What goes up must come down, but how it comes down can have a big impact on where and how it used. A case in point is an unmanned, electric-powered, autonomous aircraft that researchers in Germany have gently landed on top of a car traveling at 75 km/h (47 mph). According to the team, this is the first time this has been done and it demonstrates a technique that could lead to lighter, longer flying UAVs.
The test flight took place at the Mindelheim-Mattsies airfield in Bavaria and involved a three-meter (9.8 ft), 20 kg (44 lb) fixed-wing UAV built by the Institute of Robotics and Mechatronics at the German Aerospace Center (DLR). According to DLR, the design incorporates elements of unmanned aircraft and robotics to result in an autonomous vehicle capable of approaching and landing on a moving car.
NEW ATLAS NEEDS YOUR SUPPORT
Upgrade to a Plus subscription today, and read the site without ads.
It's just US$19 a year.UPGRADE NOW
The landing was achieved using optical targets on the roof of the car, which was equipped with a flat net for the UAV to rest on. As the aircraft approached the car, it used the targets to line itself up and gauge distance within 50 cm (20 in), bringing itself in for approach and landing under computer control. Since both the car and the drone were moving at the same speed, the approach and landing were similar to that of a helicopter. While a human driver operated the car for safety reasons, as directed by calculated control commands issued through a graphic display, the team says in future it could be handled by a robotic driver.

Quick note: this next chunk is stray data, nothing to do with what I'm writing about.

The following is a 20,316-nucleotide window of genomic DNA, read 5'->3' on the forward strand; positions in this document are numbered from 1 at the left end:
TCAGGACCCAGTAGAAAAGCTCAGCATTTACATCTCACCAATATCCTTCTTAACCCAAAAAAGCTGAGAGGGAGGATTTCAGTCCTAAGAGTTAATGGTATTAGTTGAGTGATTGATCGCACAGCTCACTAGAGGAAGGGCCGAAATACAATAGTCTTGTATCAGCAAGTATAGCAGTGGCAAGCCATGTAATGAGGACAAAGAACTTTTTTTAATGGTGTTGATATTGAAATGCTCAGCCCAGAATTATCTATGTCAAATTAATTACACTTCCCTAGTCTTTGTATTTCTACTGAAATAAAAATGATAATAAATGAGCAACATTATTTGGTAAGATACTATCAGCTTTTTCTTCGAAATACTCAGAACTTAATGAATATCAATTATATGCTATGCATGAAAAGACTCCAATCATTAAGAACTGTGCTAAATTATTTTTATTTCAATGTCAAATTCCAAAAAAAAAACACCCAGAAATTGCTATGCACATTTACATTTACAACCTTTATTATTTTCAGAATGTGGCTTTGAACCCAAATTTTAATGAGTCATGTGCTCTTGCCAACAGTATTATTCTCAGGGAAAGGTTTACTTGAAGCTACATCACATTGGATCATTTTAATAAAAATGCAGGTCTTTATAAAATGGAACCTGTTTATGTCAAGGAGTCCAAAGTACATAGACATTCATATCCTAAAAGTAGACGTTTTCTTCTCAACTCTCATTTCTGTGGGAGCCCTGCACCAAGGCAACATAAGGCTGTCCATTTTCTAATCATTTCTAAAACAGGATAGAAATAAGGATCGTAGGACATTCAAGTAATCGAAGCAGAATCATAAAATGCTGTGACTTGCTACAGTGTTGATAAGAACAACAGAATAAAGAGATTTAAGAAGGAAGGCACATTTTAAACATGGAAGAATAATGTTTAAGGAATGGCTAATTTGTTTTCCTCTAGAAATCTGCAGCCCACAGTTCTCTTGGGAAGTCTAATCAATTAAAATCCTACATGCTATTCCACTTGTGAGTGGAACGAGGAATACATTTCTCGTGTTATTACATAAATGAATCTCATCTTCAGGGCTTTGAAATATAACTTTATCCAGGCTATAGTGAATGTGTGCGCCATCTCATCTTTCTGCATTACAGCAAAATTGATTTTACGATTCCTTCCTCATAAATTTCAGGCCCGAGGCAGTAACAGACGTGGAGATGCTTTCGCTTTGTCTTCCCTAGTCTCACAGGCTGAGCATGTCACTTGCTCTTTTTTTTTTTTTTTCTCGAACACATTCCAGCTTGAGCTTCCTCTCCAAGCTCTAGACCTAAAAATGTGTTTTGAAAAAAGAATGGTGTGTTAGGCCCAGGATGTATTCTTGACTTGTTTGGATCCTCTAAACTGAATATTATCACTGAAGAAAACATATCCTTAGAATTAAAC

DLR says that the car landing was much more than a stunt. It sees the technique as a way to build winged drones without landing gear, making for a lighter aircraft with more range, extra space for scientific instruments and increased payload.
The DLR says the new landing technique could prove useful when applied to solar-powered drones operating at altitudes of over 20 km (65,000 ft) for weeks at a time, by simplifying landings in adverse weather conditions. Such ultralight solar-powered aircraft could one day find applications in remote sensing, communications to complement satellite systems, and for rapid deployment in disaster situations.
The video below outlines how the UAV landing system works.Source: DLR